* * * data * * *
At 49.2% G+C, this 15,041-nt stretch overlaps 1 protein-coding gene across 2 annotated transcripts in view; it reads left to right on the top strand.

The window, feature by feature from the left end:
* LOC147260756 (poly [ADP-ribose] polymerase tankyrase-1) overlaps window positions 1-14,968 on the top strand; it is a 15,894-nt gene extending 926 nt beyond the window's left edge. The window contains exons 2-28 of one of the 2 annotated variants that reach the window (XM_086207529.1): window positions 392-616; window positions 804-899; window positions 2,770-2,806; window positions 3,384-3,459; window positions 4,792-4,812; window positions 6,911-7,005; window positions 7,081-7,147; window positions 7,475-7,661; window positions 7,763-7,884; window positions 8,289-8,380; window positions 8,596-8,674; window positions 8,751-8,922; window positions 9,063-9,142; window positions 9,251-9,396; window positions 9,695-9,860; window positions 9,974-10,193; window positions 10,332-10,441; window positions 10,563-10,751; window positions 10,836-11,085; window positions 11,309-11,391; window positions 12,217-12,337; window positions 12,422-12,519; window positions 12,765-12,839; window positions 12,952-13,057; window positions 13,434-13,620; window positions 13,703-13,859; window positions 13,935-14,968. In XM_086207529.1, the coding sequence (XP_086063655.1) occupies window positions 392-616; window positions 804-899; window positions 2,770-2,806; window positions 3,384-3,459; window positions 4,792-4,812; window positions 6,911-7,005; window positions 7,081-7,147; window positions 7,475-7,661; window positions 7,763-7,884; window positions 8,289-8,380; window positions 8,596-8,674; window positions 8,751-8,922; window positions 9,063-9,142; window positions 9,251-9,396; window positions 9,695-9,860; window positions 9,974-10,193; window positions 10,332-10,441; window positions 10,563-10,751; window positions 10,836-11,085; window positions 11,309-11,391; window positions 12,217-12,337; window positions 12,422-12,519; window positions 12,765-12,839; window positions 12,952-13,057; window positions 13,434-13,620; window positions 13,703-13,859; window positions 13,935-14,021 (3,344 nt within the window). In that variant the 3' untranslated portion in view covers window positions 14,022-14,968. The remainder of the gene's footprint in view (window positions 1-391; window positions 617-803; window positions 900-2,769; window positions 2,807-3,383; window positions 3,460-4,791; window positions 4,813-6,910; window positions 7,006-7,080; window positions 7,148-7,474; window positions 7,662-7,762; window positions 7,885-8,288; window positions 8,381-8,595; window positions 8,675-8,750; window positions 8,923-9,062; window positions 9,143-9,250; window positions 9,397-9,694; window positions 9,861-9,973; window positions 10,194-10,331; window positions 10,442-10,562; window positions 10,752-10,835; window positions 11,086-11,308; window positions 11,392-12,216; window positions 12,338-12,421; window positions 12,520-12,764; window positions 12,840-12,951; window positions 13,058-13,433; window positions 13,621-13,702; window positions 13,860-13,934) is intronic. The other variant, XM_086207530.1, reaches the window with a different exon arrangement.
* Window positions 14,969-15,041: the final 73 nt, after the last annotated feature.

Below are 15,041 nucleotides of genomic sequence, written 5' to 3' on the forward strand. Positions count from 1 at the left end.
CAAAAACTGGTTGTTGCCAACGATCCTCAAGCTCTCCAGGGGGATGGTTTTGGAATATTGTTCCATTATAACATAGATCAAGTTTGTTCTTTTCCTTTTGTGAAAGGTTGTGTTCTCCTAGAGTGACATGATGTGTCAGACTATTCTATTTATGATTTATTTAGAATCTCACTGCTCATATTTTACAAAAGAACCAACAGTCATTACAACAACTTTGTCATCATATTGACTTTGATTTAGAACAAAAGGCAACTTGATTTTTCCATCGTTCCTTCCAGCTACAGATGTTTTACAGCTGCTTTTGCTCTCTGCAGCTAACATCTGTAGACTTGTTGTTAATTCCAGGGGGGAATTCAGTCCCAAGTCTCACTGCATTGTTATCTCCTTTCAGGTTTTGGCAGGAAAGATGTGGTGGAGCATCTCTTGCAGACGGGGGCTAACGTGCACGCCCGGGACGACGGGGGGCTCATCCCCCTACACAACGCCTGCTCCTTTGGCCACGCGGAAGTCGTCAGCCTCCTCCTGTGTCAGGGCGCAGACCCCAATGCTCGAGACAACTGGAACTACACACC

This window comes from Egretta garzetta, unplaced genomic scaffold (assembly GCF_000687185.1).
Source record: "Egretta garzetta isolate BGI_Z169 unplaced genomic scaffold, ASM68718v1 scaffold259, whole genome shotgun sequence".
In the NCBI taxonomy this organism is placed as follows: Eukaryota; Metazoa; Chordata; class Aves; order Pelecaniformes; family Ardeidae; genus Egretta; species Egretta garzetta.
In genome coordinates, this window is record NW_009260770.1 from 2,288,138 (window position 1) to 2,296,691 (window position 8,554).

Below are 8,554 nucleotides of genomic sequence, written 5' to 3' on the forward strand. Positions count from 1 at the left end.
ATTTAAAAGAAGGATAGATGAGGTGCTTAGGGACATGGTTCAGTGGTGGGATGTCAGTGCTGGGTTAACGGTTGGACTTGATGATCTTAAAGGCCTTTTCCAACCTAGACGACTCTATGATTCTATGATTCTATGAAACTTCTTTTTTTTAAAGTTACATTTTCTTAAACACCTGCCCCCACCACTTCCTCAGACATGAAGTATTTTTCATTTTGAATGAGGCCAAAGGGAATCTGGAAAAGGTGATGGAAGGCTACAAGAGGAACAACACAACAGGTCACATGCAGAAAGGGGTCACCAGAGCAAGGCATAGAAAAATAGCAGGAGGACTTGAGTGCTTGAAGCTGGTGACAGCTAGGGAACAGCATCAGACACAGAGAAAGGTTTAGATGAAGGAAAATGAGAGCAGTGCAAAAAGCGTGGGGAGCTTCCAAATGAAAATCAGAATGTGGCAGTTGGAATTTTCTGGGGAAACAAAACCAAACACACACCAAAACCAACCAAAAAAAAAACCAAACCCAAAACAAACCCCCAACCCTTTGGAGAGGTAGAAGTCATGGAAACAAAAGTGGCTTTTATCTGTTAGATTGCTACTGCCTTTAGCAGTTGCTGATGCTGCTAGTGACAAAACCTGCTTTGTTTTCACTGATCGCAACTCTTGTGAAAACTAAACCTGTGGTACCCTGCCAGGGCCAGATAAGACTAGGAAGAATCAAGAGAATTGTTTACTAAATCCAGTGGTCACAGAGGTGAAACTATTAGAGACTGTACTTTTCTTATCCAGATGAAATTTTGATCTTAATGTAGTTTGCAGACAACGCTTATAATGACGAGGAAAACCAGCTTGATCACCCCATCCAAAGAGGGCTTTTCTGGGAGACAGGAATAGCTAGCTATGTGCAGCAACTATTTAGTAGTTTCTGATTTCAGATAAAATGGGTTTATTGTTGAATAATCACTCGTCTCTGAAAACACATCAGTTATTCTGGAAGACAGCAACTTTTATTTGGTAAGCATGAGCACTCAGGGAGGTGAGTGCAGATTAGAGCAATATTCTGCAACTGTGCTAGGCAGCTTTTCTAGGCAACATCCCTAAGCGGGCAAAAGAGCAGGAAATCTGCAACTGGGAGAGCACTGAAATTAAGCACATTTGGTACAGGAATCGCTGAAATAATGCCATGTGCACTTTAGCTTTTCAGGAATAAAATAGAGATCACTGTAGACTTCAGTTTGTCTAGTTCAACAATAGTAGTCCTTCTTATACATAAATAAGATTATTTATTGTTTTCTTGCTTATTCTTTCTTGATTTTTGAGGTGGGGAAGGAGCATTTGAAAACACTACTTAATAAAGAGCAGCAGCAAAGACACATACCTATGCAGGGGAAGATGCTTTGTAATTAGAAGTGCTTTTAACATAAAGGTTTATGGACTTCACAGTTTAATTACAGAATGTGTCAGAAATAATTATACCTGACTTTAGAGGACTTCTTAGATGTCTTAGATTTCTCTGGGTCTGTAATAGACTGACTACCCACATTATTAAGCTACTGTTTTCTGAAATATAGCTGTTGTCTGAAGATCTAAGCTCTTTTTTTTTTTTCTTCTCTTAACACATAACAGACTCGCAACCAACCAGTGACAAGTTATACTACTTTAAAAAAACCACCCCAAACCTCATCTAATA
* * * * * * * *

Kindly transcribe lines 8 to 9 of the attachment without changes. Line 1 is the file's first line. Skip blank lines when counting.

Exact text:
Source record: "Egretta garzetta isolate BGI_Z169 unplaced genomic scaffold, ASM68718v1 scaffold259, whole genome shotgun sequence".
In the NCBI taxonomy this organism is placed as follows: Eukaryota; Metazoa; Chordata; class Aves; order Pelecaniformes; family Ardeidae; genus Egretta; species Egretta garzetta.